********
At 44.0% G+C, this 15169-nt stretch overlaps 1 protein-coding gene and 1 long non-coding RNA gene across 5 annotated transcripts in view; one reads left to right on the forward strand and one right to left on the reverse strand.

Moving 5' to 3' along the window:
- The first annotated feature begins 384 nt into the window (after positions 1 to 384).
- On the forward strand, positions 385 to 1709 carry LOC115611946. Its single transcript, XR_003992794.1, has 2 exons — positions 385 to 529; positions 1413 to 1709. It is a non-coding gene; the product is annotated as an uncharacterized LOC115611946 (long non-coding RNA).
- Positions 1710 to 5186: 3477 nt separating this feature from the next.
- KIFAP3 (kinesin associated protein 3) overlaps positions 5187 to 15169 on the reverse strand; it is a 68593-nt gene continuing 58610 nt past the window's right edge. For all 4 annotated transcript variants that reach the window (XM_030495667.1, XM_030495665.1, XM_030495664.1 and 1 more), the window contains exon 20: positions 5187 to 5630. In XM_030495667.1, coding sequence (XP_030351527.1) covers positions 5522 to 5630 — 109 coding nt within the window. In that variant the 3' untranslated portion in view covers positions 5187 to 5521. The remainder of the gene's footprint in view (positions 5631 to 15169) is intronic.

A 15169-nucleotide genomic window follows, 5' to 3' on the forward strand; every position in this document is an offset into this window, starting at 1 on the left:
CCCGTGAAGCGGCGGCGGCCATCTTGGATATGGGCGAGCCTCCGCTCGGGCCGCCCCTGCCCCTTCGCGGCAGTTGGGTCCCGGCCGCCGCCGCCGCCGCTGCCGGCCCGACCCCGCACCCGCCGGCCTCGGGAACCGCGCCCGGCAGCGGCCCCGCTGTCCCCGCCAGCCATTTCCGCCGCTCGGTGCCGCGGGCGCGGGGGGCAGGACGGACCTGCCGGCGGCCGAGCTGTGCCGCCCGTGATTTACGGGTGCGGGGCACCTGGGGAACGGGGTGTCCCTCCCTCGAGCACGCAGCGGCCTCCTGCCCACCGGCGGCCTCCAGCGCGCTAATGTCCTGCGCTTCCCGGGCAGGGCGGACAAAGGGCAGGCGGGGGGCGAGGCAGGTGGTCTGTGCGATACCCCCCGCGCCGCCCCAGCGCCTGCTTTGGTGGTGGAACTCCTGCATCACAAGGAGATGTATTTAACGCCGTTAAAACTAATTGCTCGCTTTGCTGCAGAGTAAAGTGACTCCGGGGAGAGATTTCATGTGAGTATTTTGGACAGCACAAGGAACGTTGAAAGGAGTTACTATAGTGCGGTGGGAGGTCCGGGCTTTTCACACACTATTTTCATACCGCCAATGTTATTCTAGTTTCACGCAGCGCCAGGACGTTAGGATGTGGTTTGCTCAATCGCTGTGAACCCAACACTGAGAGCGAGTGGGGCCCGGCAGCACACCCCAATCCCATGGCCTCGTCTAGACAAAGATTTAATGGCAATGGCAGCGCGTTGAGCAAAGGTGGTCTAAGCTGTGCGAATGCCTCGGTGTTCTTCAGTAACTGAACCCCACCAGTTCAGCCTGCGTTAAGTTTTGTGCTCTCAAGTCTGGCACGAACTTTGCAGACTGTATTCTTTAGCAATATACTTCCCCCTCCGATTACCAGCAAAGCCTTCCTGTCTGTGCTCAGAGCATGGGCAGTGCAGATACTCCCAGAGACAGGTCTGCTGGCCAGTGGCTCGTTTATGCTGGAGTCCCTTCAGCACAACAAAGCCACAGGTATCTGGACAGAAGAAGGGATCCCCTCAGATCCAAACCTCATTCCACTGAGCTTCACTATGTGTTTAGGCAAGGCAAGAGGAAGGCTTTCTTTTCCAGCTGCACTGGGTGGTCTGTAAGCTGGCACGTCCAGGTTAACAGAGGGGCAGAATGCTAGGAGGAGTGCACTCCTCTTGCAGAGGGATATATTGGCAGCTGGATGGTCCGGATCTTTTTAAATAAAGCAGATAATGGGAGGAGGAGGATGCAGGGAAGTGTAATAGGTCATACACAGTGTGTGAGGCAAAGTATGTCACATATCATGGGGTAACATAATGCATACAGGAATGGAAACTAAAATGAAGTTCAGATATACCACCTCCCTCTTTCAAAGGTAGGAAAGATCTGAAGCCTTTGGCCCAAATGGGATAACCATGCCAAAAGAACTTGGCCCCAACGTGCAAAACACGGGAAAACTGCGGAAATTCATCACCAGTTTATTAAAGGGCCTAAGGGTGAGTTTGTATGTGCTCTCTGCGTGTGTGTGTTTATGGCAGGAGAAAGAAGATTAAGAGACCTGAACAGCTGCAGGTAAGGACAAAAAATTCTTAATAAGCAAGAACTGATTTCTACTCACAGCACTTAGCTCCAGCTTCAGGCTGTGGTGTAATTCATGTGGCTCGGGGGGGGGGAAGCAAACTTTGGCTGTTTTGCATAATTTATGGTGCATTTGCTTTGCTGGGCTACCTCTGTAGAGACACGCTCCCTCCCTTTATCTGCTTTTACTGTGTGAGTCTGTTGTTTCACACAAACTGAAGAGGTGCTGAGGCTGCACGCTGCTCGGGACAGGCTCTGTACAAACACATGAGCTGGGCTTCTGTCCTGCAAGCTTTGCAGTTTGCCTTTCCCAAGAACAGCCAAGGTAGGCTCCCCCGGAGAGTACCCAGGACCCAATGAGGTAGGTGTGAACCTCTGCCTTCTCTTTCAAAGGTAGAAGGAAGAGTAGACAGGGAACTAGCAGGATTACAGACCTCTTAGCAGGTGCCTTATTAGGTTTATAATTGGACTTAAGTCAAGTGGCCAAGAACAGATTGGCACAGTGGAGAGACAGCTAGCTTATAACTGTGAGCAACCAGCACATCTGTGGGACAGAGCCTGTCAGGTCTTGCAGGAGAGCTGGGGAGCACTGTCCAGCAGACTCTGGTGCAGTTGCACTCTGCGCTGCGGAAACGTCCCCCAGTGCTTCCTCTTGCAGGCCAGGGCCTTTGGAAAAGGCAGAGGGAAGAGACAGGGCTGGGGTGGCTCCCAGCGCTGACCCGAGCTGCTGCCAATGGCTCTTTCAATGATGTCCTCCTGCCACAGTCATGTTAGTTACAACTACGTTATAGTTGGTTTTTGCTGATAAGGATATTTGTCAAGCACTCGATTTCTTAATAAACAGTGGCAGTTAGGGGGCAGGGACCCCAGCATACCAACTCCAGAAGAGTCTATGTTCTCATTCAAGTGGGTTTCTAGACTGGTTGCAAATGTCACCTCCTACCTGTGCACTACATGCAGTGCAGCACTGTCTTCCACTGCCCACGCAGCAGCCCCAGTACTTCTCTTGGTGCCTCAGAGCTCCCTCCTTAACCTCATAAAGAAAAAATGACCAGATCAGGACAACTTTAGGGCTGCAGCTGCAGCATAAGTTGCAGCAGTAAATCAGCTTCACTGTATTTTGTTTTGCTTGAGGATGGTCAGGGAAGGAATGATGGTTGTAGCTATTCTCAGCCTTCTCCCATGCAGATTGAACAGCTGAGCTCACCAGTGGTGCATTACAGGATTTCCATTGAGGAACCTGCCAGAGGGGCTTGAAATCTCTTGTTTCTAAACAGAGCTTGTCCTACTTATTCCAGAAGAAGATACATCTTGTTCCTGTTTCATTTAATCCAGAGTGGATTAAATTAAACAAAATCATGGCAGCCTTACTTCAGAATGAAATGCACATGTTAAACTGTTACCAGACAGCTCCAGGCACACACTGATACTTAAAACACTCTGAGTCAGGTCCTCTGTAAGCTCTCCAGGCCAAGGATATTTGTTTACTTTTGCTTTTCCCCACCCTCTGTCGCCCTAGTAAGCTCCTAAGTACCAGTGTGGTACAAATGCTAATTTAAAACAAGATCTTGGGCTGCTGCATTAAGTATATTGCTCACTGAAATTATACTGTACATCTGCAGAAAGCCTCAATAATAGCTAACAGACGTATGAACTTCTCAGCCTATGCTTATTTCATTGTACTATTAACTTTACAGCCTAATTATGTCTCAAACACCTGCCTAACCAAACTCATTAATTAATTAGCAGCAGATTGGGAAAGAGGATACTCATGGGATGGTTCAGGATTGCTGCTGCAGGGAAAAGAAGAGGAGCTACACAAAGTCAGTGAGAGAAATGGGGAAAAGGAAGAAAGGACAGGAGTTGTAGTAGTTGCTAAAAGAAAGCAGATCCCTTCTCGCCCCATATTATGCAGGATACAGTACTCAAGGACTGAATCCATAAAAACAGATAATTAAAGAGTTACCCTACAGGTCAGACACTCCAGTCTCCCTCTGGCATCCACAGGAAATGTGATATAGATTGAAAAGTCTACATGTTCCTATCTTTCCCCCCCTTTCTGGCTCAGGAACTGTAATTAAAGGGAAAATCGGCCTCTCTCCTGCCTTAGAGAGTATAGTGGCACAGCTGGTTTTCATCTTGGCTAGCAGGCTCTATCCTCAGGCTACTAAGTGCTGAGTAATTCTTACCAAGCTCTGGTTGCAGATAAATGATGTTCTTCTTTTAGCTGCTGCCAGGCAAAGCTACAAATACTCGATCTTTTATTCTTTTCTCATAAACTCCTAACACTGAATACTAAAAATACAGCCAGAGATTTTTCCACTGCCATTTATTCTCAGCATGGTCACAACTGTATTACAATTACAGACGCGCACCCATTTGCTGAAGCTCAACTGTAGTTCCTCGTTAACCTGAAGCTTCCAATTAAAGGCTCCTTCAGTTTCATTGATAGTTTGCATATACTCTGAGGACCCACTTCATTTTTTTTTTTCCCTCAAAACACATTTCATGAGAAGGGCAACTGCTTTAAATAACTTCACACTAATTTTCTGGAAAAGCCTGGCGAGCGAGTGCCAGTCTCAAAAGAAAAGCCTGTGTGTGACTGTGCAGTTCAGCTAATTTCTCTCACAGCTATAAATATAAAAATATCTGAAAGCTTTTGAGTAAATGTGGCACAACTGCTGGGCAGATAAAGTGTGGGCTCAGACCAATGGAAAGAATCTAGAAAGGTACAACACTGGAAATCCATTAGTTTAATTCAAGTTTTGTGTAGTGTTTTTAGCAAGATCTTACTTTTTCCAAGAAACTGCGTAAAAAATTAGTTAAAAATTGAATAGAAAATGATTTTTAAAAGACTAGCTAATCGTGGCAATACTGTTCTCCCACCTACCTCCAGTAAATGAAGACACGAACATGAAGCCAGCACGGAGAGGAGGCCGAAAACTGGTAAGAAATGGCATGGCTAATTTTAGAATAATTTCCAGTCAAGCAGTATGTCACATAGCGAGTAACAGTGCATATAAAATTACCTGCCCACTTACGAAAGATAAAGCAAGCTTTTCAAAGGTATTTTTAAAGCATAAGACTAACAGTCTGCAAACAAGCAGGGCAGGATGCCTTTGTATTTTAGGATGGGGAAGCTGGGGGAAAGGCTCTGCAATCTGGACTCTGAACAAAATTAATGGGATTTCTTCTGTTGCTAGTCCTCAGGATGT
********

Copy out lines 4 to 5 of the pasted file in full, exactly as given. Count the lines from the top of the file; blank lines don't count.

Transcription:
- On the forward strand, positions 385 to 1709 carry LOC115611946. Its single transcript, XR_003992794.1, has 2 exons — positions 385 to 529; positions 1413 to 1709. It is a non-coding gene; the product is annotated as an uncharacterized LOC115611946 (long non-coding RNA).
- Positions 1710 to 5186: 3477 nt separating this feature from the next.